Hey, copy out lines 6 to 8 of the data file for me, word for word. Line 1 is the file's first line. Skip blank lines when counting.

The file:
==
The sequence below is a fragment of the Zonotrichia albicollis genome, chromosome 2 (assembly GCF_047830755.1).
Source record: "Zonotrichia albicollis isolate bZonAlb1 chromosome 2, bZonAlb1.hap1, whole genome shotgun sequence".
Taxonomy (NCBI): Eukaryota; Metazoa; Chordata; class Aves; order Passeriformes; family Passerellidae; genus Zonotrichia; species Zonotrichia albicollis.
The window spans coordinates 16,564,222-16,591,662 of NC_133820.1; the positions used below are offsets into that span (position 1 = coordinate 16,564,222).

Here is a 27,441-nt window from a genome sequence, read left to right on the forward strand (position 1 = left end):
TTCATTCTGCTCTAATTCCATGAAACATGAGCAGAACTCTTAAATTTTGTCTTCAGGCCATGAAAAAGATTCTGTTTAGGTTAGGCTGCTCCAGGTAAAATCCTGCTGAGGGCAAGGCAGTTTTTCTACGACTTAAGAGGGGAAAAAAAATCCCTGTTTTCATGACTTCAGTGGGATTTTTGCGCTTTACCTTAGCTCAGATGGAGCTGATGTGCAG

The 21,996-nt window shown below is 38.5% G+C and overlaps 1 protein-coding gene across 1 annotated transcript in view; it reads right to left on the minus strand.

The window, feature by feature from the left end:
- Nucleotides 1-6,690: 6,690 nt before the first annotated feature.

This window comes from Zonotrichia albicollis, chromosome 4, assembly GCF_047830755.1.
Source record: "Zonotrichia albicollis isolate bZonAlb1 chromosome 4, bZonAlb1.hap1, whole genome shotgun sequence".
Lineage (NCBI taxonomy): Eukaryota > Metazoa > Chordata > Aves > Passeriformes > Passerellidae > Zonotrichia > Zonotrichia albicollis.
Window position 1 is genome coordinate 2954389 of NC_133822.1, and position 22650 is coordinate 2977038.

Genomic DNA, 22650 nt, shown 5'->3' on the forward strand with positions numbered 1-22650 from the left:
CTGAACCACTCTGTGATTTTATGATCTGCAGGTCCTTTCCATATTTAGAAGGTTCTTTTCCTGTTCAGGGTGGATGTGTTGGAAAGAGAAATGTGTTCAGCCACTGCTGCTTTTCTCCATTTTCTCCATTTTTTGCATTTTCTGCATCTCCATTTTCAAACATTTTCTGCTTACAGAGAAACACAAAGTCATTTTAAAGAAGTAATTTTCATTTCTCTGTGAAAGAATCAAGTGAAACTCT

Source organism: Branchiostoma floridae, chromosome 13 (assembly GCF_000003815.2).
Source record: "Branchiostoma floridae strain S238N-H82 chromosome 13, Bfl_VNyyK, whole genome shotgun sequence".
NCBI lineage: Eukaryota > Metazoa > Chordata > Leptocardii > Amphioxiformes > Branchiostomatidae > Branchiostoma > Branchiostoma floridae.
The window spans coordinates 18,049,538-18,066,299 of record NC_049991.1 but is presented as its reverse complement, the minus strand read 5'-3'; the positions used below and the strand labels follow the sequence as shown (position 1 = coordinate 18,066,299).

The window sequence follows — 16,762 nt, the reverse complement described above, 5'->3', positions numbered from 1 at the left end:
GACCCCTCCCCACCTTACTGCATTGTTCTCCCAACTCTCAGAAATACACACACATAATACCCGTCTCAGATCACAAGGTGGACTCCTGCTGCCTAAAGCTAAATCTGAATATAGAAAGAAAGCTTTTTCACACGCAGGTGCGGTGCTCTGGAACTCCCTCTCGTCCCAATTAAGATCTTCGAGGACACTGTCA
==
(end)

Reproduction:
TTCATTCTGCTCTAATTCCATGAAACATGAGCAGAACTCTTAAATTTTGTCTTCAGGCCATGAAAAAGATTCTGTTTAGGTTAGGCTGCTCCAGGTAAAATCCTGCTGAGGGCAAGGCAGTTTTTCTACGACTTAAGAGGGGAAAAAAAATCCCTGTTTTCATGACTTCAGTGGGATTTTTGCGCTTTACCTTAGCTCAGATGGAGCTGATGTGCAG

The 21,996-nt window shown below is 38.5% G+C and overlaps 1 protein-coding gene across 1 annotated transcript in view; it reads right to left on the minus strand.

The window, feature by feature from the left end: